Saturday 24 March 2018

We can't let energy plan be the new water debacle

Proposals for a new electricity interconnector between the Republic and the North in the border region are now at the centre of High Court hearings. Stock photo: PA
Proposals for a new electricity interconnector between the Republic and the North in the border region are now at the centre of High Court hearings. Stock photo: PA
Ailish O'Hora

Ailish O'Hora

Is Eirgrid, the state-owned firm that manages and operates the transmission grid across the island of Ireland, set to knock Irish Water off its perch as one of the most unpopular companies since the foundation of the State?

That remains to be seen, of course.

But proposals for a new electricity interconnector between the Republic and the North in the border region are now at the centre of High Court hearings including one involving a group representing about 100 landowners affected by the project who have secured permission to challenge An Bord Pleanala's decision to give it the go-ahead.

The grounds of the challenge range from claims that the board failed to consider the potential impact of Brexit to the impact on lives on the region.

The case is against An Bord Pleanala, the Minister for Energy, and the State, with EirGrid as a notice party.

The interconnector was subject to three High Court cases, all of which concern the An Bord Pleanala decision to grant Eirgrid permission, subject to certain conditions, to construct almost 300 above-ground pylons in Meath, Cavan and Monaghan.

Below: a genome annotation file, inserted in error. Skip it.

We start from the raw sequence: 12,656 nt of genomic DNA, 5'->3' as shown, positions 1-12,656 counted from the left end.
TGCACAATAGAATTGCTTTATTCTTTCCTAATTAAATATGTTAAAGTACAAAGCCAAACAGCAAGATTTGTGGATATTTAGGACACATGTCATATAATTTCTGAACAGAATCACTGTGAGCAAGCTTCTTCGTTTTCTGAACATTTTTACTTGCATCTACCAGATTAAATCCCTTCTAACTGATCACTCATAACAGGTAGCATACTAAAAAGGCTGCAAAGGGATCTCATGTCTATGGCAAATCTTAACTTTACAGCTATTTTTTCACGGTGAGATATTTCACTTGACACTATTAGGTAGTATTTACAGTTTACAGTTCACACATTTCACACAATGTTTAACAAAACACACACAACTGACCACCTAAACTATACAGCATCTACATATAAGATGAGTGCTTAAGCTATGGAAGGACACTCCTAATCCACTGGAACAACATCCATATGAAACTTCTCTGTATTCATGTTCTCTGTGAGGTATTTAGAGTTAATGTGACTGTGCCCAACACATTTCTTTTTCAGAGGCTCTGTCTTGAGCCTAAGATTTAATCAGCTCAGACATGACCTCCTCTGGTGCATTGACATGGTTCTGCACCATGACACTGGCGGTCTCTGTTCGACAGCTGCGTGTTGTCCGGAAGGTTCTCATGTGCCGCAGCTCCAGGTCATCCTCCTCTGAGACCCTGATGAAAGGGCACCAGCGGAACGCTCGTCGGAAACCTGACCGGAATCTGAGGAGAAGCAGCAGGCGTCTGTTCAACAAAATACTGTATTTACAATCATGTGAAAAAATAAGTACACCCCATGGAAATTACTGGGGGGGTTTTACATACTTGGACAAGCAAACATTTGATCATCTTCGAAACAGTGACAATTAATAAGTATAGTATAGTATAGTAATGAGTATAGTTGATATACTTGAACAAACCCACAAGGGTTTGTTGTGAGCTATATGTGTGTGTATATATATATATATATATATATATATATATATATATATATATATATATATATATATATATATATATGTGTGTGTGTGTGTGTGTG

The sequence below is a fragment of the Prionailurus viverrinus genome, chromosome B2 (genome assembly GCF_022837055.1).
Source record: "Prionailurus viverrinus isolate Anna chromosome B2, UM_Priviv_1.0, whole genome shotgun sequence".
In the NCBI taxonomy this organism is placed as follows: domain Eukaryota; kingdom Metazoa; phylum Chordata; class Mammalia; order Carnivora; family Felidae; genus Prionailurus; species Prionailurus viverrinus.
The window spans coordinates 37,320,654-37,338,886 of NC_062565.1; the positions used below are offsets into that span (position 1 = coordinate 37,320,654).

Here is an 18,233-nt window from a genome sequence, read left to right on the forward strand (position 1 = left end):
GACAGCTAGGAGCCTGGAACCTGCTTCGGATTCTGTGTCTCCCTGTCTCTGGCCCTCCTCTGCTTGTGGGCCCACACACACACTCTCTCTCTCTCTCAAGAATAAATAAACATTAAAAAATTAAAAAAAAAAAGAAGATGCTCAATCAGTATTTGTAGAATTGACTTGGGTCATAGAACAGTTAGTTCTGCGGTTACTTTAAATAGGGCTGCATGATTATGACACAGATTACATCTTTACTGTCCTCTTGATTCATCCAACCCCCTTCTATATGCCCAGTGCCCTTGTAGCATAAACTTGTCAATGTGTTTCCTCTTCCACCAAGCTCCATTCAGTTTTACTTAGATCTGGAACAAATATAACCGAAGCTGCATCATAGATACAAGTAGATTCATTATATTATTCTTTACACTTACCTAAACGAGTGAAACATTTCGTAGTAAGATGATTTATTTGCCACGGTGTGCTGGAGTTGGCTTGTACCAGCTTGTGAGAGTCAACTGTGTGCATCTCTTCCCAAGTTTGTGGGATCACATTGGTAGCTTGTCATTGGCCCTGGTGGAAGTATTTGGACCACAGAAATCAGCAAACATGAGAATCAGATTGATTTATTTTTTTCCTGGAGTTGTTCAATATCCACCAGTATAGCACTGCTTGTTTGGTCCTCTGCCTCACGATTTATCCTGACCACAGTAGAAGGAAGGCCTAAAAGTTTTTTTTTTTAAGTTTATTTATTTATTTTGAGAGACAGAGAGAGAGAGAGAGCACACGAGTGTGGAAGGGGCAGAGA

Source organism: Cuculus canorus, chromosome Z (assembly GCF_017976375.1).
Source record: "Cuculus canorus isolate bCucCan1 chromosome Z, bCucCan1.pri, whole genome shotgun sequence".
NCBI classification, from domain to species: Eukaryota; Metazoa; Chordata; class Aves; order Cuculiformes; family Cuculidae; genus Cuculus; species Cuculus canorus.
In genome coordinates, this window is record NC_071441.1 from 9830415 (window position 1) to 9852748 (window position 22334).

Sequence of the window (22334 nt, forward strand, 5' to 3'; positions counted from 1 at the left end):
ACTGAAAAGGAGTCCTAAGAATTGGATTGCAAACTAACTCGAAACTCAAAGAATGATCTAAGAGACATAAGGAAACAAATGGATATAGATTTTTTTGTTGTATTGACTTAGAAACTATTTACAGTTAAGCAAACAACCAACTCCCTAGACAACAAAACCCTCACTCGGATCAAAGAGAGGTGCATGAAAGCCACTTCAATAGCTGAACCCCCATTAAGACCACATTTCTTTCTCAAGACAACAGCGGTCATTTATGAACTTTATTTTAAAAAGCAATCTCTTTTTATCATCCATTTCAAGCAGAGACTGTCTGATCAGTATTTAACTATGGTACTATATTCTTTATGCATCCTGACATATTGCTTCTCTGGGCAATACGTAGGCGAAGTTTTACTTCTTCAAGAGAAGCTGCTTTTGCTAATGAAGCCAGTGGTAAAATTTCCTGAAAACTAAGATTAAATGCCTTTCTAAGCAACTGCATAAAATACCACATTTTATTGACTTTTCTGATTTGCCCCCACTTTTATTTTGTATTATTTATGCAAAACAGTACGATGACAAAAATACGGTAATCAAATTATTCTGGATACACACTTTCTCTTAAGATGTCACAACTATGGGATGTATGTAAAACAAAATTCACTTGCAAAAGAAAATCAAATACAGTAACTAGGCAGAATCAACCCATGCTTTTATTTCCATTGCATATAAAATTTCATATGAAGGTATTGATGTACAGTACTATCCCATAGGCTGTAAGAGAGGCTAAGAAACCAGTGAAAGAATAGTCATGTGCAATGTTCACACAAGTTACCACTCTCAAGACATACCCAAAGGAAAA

Since then, one case has been dropped and recently a judge has granted EirGrid's application to vary a stay which had prevented it doing preparatory work on the proposed interconnector.

Eirgrid, for its part, believes the interconnector to be a critical piece of national infrastructure.

And I believe, on balance, that it is correct.

The interconnector is a central plank to ensuring a secure and affordable supply of energy for the island of Ireland into the future.

And while there may be some issues to be addressed around the interconnector and those affected absolutely have the right to protest and demand their questions be answered, its future development is in the interest of job creation and economic development as well as the ongoing attraction of inward investment, especially given the uncertainty that Brexit brings with it - particularly a hard one.

While part of the argument in the courts has been that Eirgrid has not assessed the impact of Brexit on the interconnector, it is my understanding that under World Trade Organisation rules, tariffs cannot be applied to member states for electricity interconnection.

But maybe Eirgrid could have made its life easier for itself if it had made this point earlier.

A recent report from IBEC/Grant Thornton highlighted the high cost of electricity for all businesses operating on the island of Ireland.

It has estimated that the delivery of the second north-south Interconnector will help alleviate these by allowing the single electricity market to work to its maximum possible level of efficiency.